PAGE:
In some embodiments, users may also supply media items 122 for inclusion in programming composed by the user in the virtual studio. These media items can include commentaries about the media items such as an on-air host might provide in broadcast radio music programming. They may also include testimonials to supplement the advertising included in programming. Ephemeral copies of these media items are maintained on the server only so long as necessary to deliver the programming.

In accordance with one aspect of the invention, the advertising items 108 may be supplied from an inventory of paid advertising maintained by the business entity operating an embodiment of the invention, or by a brokerage service such as dMarc Broadcasting (now Google, Inc.) or Third Screen Media. In some embodiments, a portion of the advertising revenues, either those paid directly to the business entity by advertisers or those paid by brokerages, may be used to defray the cost of procuring channel capacity from broadcasters 112, mobile network providers 114, or internet services 116 to transmit the programming.

In other embodiments, the programming supplied by the service may not include advertising items 108, and a broadcaster 112, mobile network provider 114, or internet service 116 may pay a fee to the business entity operating an embodiment of the invention to provide programming. In these circumstances, the business entity may also provide data about individual user or audience characteristics, including advertising preferences, that the media delivery service can use to determine the rates to charge advertisers for advertising opportunities in the programming.

Additionally, in some embodiments of the invention the server system 110 may include other features to enhance the user experience and increase the amount of user preference information gathered. One example is social networking features that allow users to learn the media interests of other users and to share their media preferences with each other. Another example are incentives such as savings and rebates offered by advertisers to users to increase the conversion rate of advertising impressions to sales. A further example might be remuneration to user-programmers based on the popularity of their programs with the user community. Yet another example might be archives of previously transmitted programming that perhaps maintain a program only for a time period permitted by the licensing terms for the media items.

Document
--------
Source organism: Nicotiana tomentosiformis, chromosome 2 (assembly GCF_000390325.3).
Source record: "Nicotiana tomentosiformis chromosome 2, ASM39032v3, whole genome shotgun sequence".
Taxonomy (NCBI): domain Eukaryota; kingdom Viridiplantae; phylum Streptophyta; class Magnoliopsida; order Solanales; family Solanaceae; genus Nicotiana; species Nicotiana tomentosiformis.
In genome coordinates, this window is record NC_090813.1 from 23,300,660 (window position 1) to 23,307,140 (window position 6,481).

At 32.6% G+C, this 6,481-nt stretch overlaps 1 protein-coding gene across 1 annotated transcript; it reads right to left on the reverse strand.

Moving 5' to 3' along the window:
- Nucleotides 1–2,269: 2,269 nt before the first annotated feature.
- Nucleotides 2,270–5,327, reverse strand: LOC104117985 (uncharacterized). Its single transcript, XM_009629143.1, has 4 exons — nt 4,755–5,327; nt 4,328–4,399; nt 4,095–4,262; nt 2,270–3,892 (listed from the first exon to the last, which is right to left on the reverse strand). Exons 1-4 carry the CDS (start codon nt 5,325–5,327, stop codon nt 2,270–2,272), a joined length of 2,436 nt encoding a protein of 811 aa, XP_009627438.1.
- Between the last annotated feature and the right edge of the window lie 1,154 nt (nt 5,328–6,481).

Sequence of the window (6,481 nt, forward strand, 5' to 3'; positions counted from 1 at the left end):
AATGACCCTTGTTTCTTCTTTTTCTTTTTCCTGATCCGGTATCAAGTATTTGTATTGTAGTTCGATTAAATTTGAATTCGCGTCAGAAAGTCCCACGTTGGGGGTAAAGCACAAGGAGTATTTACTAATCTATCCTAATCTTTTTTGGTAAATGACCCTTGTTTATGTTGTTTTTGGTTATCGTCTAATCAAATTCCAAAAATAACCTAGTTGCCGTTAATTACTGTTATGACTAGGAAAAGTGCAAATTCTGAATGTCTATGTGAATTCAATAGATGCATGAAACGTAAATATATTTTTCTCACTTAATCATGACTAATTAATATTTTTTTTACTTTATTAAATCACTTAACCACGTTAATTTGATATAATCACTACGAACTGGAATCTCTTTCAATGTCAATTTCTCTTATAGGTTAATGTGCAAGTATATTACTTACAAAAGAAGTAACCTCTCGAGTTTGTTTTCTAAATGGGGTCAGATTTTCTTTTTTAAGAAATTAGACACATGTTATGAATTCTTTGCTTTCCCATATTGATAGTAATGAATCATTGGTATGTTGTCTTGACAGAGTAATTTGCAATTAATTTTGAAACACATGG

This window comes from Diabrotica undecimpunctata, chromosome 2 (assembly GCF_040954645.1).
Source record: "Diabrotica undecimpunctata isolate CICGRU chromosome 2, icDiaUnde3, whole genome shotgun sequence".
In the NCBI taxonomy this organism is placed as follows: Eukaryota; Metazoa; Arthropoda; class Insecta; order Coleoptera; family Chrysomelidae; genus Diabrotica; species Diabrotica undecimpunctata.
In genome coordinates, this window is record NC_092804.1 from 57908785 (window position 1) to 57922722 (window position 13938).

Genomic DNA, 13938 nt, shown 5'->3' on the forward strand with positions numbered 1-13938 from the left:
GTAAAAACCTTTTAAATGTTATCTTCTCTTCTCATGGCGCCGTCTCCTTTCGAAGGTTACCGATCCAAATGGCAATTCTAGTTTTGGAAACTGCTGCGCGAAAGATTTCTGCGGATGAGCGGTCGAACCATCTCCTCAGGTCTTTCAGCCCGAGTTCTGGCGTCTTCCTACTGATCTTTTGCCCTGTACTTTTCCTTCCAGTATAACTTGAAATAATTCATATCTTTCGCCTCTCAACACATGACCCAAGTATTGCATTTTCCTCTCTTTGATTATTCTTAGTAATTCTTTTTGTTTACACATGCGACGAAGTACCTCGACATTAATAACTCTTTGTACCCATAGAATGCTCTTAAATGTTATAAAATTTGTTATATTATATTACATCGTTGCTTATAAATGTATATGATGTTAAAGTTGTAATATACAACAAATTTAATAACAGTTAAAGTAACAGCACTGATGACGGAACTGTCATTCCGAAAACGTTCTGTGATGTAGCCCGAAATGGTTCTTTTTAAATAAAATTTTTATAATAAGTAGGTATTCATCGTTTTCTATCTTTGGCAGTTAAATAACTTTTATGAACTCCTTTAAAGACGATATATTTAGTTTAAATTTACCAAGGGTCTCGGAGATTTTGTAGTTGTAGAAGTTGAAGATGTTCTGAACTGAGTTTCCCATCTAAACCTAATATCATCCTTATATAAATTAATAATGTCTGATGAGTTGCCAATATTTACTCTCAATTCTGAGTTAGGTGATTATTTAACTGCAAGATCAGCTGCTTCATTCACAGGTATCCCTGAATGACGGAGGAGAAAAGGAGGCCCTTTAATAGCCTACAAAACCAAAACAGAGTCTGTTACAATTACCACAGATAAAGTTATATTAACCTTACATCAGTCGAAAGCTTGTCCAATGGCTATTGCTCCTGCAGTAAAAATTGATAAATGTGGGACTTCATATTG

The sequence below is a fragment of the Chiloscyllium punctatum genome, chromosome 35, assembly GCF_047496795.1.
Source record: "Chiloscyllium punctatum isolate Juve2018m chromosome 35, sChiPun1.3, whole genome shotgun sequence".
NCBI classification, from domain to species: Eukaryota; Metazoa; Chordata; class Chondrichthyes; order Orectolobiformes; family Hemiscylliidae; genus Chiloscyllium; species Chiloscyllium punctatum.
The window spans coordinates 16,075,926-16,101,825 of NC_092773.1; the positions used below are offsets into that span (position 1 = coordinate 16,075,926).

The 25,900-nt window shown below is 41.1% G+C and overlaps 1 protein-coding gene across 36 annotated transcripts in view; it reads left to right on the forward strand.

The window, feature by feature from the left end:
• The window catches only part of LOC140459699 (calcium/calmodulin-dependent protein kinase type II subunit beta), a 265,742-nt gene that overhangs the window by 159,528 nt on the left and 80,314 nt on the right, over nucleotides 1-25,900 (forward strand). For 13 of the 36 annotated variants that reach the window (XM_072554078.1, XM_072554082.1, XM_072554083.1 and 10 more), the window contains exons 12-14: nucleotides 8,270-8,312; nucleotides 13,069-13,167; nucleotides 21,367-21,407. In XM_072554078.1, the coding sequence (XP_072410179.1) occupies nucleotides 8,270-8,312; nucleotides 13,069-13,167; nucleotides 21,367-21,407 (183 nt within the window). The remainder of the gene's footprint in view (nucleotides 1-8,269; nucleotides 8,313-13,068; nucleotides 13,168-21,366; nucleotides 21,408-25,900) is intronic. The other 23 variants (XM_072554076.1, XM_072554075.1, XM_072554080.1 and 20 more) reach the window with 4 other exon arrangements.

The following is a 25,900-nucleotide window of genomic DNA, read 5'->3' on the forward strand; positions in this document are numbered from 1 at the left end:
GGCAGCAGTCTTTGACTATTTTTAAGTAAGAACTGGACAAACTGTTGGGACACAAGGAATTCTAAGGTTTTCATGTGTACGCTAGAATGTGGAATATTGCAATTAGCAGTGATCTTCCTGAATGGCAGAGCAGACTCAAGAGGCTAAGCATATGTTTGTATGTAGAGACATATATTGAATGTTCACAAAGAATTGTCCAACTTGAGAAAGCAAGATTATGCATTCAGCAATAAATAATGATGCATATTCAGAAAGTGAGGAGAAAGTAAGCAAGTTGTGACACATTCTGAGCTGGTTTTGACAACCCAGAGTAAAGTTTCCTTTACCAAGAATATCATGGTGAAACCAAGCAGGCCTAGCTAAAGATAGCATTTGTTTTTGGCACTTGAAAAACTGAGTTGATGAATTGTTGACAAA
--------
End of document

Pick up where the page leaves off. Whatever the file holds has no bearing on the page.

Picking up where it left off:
A typical system embodiment is depicted in FIG. 2. The key components interact over a communications network 290 such as the internet. Users interact with the system primarily via a user programmer component 210 and a user media consumer component 220. For an internet-based embodiment, the user-programmer component typically is a personal computer equipped with a web browser that communicates with the virtual studio application on the system server 230, and perhaps a library of digital media items the user may wish to include in a program and temporarily upload to the system server. The user media consumer component typically includes a means to access the user interaction services on the system server, and can be a personal computer equipped with a web browser or a mobile phone equipped with a web-browser or custom application providing a user interface to the system. The user media consumer component can also include a media player which plays programming such as that provided by a network-connected streaming service transmission means 270 directly over a network connection 272, by a mobile network provider service transmission means 260 over an independent communications channel 262, or a broadcast transmission means 250 over a broadcast communications channel 252.

The system server 230 hosts a user management application and the virtual studio means introduced earlier with regard to the functional role of the server 110. The user management application provides a number of functions to support users. In some embodiments these include features mediated by a web browser common on web-based business-to-consumer services such as new user account creation, user profile creation and maintenance, access to a database of music information, and social networking features that allow users to learn the media interests of other users and to share their media preferences with each other.